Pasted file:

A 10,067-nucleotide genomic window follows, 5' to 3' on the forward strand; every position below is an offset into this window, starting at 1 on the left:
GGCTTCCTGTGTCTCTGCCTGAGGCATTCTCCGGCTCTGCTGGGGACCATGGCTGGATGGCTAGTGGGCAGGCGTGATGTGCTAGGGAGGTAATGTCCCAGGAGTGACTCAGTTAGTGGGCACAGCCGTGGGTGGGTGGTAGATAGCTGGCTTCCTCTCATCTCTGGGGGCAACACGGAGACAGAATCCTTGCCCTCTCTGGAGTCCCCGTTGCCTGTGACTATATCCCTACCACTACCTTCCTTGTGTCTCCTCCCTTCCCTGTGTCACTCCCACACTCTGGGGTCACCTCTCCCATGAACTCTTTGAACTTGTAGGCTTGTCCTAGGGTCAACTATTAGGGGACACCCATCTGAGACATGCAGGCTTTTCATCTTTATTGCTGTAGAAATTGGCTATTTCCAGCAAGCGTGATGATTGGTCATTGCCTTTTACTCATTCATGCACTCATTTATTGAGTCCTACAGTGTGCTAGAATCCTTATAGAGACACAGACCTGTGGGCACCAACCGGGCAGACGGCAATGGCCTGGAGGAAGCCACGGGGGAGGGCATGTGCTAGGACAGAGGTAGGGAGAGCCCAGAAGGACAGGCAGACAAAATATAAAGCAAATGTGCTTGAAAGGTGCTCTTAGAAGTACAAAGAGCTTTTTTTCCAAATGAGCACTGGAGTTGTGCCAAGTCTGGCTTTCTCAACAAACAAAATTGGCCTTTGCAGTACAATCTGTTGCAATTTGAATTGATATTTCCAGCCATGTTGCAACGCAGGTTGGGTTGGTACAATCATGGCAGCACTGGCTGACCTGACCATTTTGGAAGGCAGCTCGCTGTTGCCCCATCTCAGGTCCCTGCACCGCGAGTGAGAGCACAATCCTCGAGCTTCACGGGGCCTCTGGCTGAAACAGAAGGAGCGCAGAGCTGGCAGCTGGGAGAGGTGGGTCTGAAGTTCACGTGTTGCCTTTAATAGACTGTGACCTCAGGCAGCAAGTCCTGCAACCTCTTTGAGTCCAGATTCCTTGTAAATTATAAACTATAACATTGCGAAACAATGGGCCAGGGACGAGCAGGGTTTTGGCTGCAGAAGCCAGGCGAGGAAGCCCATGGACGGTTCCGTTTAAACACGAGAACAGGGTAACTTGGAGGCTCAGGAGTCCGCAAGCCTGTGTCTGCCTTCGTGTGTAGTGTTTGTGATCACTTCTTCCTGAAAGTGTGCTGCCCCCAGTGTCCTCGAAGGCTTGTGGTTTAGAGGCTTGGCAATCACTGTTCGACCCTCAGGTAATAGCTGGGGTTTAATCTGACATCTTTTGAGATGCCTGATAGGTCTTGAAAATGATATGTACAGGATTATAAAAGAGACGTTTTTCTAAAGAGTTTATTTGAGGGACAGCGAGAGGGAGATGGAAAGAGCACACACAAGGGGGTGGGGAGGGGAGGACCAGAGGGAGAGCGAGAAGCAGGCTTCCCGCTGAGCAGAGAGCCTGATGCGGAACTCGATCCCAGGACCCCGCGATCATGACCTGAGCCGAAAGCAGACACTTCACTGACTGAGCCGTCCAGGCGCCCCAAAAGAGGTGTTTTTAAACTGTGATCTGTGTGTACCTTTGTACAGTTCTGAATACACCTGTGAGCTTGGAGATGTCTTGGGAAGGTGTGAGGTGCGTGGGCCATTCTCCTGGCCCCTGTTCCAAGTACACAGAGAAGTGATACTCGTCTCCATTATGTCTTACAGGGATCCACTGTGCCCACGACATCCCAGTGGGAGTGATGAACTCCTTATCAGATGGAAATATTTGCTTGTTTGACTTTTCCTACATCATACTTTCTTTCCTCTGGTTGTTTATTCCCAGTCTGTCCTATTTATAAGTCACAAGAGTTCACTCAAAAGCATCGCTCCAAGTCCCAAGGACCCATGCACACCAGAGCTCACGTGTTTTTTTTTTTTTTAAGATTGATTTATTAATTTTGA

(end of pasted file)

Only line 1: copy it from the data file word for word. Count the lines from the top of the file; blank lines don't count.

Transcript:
A 10,067-nucleotide genomic window follows, 5' to 3' on the forward strand; every position below is an offset into this window, starting at 1 on the left: